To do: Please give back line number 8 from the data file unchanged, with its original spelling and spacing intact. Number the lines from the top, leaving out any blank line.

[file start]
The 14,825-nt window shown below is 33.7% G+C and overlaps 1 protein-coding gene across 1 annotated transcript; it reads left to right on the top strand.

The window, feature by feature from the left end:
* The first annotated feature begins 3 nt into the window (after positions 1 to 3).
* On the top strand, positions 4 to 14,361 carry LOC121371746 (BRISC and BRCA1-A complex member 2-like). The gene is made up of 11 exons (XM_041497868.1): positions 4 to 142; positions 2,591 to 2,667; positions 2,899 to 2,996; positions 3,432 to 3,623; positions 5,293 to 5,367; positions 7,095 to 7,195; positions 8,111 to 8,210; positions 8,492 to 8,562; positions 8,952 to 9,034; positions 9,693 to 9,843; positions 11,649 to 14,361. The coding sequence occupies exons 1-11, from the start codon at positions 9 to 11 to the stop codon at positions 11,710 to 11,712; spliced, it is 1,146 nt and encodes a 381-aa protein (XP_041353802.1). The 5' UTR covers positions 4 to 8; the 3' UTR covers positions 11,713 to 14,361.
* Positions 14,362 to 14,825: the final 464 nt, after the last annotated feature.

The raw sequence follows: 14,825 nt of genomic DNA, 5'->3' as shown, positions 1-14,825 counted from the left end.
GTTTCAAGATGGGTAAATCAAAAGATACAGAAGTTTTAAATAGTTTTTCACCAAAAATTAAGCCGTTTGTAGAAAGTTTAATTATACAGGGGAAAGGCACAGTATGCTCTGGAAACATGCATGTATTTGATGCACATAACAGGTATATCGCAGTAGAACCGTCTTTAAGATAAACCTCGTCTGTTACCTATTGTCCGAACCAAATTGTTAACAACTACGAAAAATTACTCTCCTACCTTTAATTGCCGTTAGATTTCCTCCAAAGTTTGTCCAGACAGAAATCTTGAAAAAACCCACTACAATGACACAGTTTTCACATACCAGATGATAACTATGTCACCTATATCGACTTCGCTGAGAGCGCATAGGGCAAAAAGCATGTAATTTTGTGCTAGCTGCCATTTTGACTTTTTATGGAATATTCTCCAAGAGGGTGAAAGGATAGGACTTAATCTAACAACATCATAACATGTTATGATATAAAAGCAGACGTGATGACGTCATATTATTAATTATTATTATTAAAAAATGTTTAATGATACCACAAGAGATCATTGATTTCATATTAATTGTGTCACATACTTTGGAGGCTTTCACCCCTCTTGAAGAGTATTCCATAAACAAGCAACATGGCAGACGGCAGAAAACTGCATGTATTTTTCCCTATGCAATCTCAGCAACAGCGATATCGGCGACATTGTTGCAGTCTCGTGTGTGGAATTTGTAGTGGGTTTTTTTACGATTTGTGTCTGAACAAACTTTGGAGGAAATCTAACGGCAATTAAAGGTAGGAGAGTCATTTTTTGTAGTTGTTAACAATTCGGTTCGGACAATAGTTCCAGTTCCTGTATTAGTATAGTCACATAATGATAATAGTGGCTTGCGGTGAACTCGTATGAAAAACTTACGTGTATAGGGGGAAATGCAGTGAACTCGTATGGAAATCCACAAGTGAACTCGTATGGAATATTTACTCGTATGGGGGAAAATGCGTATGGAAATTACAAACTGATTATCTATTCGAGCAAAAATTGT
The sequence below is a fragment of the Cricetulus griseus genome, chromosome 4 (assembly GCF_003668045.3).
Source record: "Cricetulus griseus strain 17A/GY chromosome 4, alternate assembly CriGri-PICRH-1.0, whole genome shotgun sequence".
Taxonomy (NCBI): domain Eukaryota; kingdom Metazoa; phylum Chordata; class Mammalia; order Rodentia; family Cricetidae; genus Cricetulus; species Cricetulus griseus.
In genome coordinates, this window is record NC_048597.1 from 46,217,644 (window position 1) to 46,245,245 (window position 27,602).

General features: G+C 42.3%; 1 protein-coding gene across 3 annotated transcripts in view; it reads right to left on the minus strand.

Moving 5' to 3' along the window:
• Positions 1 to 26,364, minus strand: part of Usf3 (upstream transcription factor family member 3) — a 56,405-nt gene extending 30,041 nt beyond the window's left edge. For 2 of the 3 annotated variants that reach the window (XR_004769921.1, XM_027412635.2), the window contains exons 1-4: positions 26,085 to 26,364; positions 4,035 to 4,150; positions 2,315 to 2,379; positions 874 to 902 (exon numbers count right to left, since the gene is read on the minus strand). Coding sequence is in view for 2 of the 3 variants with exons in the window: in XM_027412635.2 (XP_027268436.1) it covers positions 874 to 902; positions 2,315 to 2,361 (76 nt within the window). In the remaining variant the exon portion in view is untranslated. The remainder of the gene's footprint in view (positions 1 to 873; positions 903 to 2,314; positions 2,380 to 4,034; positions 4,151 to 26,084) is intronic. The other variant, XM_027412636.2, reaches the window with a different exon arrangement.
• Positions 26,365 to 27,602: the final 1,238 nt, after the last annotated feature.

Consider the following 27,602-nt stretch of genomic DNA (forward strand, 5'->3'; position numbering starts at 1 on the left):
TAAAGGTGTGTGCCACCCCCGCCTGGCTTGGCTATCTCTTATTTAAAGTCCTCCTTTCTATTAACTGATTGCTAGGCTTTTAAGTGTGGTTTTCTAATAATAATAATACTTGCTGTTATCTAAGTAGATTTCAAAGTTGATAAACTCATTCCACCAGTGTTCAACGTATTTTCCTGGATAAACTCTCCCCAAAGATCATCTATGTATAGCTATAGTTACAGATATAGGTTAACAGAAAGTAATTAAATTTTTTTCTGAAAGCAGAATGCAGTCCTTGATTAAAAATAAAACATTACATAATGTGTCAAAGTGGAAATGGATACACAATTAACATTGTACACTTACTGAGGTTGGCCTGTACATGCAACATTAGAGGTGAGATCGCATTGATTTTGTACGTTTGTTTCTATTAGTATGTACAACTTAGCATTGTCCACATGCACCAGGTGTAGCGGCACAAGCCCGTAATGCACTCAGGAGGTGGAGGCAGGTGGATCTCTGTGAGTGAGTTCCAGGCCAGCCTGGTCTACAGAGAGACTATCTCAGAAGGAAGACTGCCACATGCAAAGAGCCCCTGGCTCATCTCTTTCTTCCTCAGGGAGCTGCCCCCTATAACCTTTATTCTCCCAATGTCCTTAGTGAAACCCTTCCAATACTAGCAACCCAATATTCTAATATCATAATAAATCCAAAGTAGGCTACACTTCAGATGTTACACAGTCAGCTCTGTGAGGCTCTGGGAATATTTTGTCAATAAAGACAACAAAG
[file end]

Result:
The sequence below is a fragment of the Cricetulus griseus genome, chromosome 4 (assembly GCF_003668045.3).